The creation of a U.S.-based African-American/Afro-Cuban Foundation that would assist civil society in Cuba in overturning the deleterious effects of decades of compounded racial discrimination against the black population, in both pre and post-revolutionary Cuba, would resuscitate much goodwill inside of Cuba. The tens of millions of taxpayer dollars now spent on programs to foster democracy in Cuba that have proven ineffective, could usefully be channeled into such an African-American/Afro-Cuban Foundation. All U.S. companies that trade with Cuba or invest on the island could fund these activities through a tariff designated specifically for these initiatives.
The U.S. could further spur changes inside and outside Cuba by using leverage from bilateral engagement. To foster Cuba's democratization, the U.S. could pressure Havana to allow the creation and legal incorporation of a National Afro-Cuban Foundation for Social and Economic Development, directed and controlled exclusively by Cubans of African descent with no regime affiliation.
At least half of the State's current 20% tax levied on all Cuban-American remittances (which should be halved) could be earmarked by the Cuban state to fund such foundation's activities. As annual remittances amount to $1.5-2B, they would provide a steady fund for mitigating the disparities historically and currently suffered by the Black Cuban population. After all, these disparities are a carry-over from pre-revolutionary days that Castro's regime inherited; therefore, white Cuban-Americans may not be exonerated from responsibility for their present-day effects.
One thing is certain: 8.5 million black Cubans inside Cuba and 1.5 million predominantly white Cuban-Americans, concentrated chiefly in South Florida, are inescapably part of Cuba's present and future. So, too, are they integral parts of the future of the U.S., at home and in the region.
Political realism points to a table that is large enough to seat us all. The fact that 35% of South Florida's Cuban-Americans casted their votes for Obama, is an encouraging sign; there too, a new perspective may be growing that may no longer conflict with the deep aspirations of the majority on the island.
Now, as never before, the U.S. has an opportunity to craft a sound and comprehensive Cuba strategy which has as its core a true concern for all Cubans.
For a great nation that has achieved something no one thought possible until it happened, surely seeing a free Cuba hangs in the realm of possibility. But, for president Obama to fulfill the pledge he made to the Cuban people during his presidential campaign, he must ensure that his new Open Door policy towards Cuba is not counterproductive to Cuba's majority population.
ABOUT THE WRITER
Ethnologist and political scientist Carlos Moore is the author of the newly released, Pichón: Race and Revolution in Castro's Cuba (Lawrence Hill Books, 2008). Moore is an honorary research fellow in the University off the West Indies School for Graduate Studies and Research in Kingston, Jamaica.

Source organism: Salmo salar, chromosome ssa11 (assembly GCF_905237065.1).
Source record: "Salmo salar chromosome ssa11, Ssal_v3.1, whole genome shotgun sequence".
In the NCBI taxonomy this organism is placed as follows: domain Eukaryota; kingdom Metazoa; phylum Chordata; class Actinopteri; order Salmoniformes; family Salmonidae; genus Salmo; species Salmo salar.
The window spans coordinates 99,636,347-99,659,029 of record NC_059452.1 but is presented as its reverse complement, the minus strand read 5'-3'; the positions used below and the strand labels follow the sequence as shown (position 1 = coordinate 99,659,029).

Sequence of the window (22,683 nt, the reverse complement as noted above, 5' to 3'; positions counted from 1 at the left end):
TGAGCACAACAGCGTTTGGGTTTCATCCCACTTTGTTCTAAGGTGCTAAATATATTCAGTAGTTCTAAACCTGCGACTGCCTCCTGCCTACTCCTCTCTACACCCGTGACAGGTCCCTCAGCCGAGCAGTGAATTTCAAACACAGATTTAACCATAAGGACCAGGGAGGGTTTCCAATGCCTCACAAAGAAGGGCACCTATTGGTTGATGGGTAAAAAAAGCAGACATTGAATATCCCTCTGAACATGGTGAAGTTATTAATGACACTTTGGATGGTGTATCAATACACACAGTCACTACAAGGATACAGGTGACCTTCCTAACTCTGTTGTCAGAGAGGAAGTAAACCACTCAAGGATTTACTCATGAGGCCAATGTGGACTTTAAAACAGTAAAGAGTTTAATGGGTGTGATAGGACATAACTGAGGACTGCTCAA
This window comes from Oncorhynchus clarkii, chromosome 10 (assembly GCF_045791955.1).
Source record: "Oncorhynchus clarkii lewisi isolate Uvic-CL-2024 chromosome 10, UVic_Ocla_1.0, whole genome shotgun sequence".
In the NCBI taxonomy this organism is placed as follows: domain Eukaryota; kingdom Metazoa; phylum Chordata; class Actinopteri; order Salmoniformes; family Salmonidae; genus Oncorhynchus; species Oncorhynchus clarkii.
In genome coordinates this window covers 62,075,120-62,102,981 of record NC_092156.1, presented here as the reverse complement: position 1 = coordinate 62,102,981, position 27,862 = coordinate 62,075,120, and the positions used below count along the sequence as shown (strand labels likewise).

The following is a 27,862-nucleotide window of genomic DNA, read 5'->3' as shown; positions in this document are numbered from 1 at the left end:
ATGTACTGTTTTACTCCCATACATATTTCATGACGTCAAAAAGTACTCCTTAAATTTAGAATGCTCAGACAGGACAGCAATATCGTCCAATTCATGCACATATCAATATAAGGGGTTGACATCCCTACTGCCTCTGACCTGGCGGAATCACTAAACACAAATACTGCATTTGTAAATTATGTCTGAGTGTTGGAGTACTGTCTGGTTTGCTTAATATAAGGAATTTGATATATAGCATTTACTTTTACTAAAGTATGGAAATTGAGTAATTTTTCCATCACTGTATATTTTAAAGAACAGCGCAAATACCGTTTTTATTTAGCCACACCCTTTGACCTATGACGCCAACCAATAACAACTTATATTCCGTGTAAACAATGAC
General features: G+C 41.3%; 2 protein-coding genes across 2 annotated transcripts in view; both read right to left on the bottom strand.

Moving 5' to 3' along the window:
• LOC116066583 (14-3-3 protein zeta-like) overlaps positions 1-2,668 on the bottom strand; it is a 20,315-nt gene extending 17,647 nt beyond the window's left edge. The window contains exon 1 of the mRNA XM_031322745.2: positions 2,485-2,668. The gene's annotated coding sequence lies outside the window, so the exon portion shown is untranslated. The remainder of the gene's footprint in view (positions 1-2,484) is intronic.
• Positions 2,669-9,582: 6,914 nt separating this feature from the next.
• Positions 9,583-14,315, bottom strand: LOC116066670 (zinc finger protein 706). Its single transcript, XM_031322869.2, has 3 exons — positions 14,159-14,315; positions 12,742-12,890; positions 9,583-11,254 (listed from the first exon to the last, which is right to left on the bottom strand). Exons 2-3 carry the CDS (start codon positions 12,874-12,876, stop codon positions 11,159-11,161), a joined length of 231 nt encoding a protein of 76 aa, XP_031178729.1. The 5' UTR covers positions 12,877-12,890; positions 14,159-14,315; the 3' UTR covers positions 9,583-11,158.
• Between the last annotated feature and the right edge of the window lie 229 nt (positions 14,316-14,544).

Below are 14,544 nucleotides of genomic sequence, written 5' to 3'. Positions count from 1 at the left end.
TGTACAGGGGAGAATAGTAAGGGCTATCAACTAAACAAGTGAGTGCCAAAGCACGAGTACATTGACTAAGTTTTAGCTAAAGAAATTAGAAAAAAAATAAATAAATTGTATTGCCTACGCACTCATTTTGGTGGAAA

McClatchy Newspapers did not subsidize the writing of this column; the opinions are those of the writer and do not necessarily represent the views of McClatchy Newspapers or its editors.
 According to the U.S. State Department, Cubas Afro-Cuban ("black" and "mulatto") population comprises 62% of the total, whites (37%) and Chinese-Cubans (1%). See: U.S. Department of State, "Background Note: Cuba" (People). In: Accessed: April 13, 2008. Some anthropologists inside of Cuba estimate the black/mulato proportion at 70%. Therefore, in this article, "non-white", "black"and "Afro-Cuban" are used interchangeably.
 Esteban Morales Domínguez, Desafíos de la problemática racial en Cuba, La Habana: Fundación Fernando Ortiz, 2007.
 Ibid., p. 159.
 See: Esteban Morales Dominguez, "Anti-Cuban subversion: the race issue" ("El tema racial y la subversión anticubana"), La Jiribilla, 8-14 September 2007. Source: Accessed: April 13, 2008.
 Fernando Martínez Heredia, speech on December 27, 2007, at the inaugural ceremony for the National Commission for the commemoration of the Centennial of the founding of the Independent Party of Colored People (PIC). He is the chairman of that Commission. His speech was published by La Jiribilla, February 2-8, 2008. See: HYPERLINK Accessed: April 13, 2008.
 Carlos Moore, Castro, the Blacks and Africa. Los Angeles: Center for Afro-American Studies (CAAS), University of California, 1988.
 Carlos Moore. PICHÓN: Race and Revolution in Castros Cuba, Chicago: Lawrence Hill Books, 2008.
 CUBABARÓMETRO, La Habana, Cuba. 12 de abril de 2009. Presentación de Estudio Sociológico. Dir: Calle San Bernardino 265 entre Serrano y Durege, localidad Santos Suárez, municipio 10 de Octubre, La Habana, Cuba. E-mail: firstname.lastname@example.org